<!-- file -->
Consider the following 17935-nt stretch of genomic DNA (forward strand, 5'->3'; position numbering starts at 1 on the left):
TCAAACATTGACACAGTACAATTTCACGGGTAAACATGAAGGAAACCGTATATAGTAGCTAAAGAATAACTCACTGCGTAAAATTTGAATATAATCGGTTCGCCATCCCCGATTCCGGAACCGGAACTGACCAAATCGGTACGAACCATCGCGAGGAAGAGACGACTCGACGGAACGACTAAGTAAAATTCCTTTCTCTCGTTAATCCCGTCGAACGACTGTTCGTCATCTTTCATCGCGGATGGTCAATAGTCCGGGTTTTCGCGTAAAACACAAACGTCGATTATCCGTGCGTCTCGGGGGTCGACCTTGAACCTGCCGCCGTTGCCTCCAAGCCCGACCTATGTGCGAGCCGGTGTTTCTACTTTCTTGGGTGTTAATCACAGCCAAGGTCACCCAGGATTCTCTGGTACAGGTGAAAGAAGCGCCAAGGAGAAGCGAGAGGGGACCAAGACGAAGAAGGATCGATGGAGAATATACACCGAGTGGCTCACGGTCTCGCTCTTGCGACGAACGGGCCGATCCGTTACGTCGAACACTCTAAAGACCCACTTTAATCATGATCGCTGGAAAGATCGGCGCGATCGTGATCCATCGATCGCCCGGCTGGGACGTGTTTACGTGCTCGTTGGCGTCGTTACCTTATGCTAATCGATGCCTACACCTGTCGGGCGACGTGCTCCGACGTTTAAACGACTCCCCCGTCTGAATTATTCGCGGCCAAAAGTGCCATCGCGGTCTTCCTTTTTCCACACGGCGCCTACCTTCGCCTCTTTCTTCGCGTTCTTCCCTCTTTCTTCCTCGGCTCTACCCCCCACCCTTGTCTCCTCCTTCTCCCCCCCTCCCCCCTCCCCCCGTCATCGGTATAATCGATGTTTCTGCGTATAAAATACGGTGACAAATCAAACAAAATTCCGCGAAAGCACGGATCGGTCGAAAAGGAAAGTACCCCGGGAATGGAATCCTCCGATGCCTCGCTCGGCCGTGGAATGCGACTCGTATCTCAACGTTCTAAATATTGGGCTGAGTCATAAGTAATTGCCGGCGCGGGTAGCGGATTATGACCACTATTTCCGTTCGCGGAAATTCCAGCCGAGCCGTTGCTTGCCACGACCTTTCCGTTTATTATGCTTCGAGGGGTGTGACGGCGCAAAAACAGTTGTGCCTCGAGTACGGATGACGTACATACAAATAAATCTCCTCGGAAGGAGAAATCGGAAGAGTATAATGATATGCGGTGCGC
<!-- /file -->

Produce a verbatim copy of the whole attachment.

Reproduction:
Consider the following 17935-nt stretch of genomic DNA (forward strand, 5'->3'; position numbering starts at 1 on the left):
TCAAACATTGACACAGTACAATTTCACGGGTAAACATGAAGGAAACCGTATATAGTAGCTAAAGAATAACTCACTGCGTAAAATTTGAATATAATCGGTTCGCCATCCCCGATTCCGGAACCGGAACTGACCAAATCGGTACGAACCATCGCGAGGAAGAGACGACTCGACGGAACGACTAAGTAAAATTCCTTTCTCTCGTTAATCCCGTCGAACGACTGTTCGTCATCTTTCATCGCGGATGGTCAATAGTCCGGGTTTTCGCGTAAAACACAAACGTCGATTATCCGTGCGTCTCGGGGGTCGACCTTGAACCTGCCGCCGTTGCCTCCAAGCCCGACCTATGTGCGAGCCGGTGTTTCTACTTTCTTGGGTGTTAATCACAGCCAAGGTCACCCAGGATTCTCTGGTACAGGTGAAAGAAGCGCCAAGGAGAAGCGAGAGGGGACCAAGACGAAGAAGGATCGATGGAGAATATACACCGAGTGGCTCACGGTCTCGCTCTTGCGACGAACGGGCCGATCCGTTACGTCGAACACTCTAAAGACCCACTTTAATCATGATCGCTGGAAAGATCGGCGCGATCGTGATCCATCGATCGCCCGGCTGGGACGTGTTTACGTGCTCGTTGGCGTCGTTACCTTATGCTAATCGATGCCTACACCTGTCGGGCGACGTGCTCCGACGTTTAAACGACTCCCCCGTCTGAATTATTCGCGGCCAAAAGTGCCATCGCGGTCTTCCTTTTTCCACACGGCGCCTACCTTCGCCTCTTTCTTCGCGTTCTTCCCTCTTTCTTCCTCGGCTCTACCCCCCACCCTTGTCTCCTCCTTCTCCCCCCCTCCCCCCTCCCCCCGTCATCGGTATAATCGATGTTTCTGCGTATAAAATACGGTGACAAATCAAACAAAATTCCGCGAAAGCACGGATCGGTCGAAAAGGAAAGTACCCCGGGAATGGAATCCTCCGATGCCTCGCTCGGCCGTGGAATGCGACTCGTATCTCAACGTTCTAAATATTGGGCTGAGTCATAAGTAATTGCCGGCGCGGGTAGCGGATTATGACCACTATTTCCGTTCGCGGAAATTCCAGCCGAGCCGTTGCTTGCCACGACCTTTCCGTTTATTATGCTTCGAGGGGTGTGACGGCGCAAAAACAGTTGTGCCTCGAGTACGGATGACGTACATACAAATAAATCTCCTCGGAAGGAGAAATCGGAAGAGTATAATGATATGCGGTGCGC